Gross profit earnings for the quarter, now this is the fourth quarter was $86 million in gross margins improved, 40 basis points to a record 25.8. SG&A was down 10%, operating profit was $5.8 million and operating margins of 1.7 %.

Now onto cash flow, again it was a terrific year for cash flow. Operating cash flow was $113 million or $4.09 per share versus $170 million or $3.84 per share in 2007, as well in excess of our stated goal of having cash flow exceed net income. Cash generated in 2008 was use to pay increasing dividends of $49 million or 30% increase versus last year. Debt reduction of $34 million and share repurchases of $5 million.

2008 cash flow results included a $20 million additional investment in new 410A air conditioning systems, which we have stocked in advance of the environmental mandate that takes place at the end of the year. Contractors are actively selling and marketing these new products, well in advance of the mandate. We are in a strong position to respond to their needs.

The combination of high efficiency solutions match with these new greener products molds well for the replacement market as both contractors and consumers will have attractive solutions to upgrade existing systems.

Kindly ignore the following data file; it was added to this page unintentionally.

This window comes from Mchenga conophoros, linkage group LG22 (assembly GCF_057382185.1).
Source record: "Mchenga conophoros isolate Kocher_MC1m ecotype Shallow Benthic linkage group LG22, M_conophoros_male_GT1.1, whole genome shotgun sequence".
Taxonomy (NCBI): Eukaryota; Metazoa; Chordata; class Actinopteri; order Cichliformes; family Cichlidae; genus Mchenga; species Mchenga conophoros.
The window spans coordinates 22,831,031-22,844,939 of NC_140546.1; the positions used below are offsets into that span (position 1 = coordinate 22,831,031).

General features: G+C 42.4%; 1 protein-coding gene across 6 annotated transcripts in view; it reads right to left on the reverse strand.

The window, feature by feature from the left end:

As I mentioned earlier, cash was $41 million at the year-end and debt was $20 million for a net cash position of $21 million. Cash plus capacity into our $300 million credit line puts us in a great position to invest in our business.

Now, in terms of 2009 first quarter, trends are softer than the fourth quarter and because this is the most seasonal part of the year we plan to provide our outlook for the full-year during our first quarter conference call in April, plus we are evaluating and implementing additional profit enhancement activity and we’ll also have a better visibility to the early part of the replacements season at that time and this is a conservative thing to do we believe.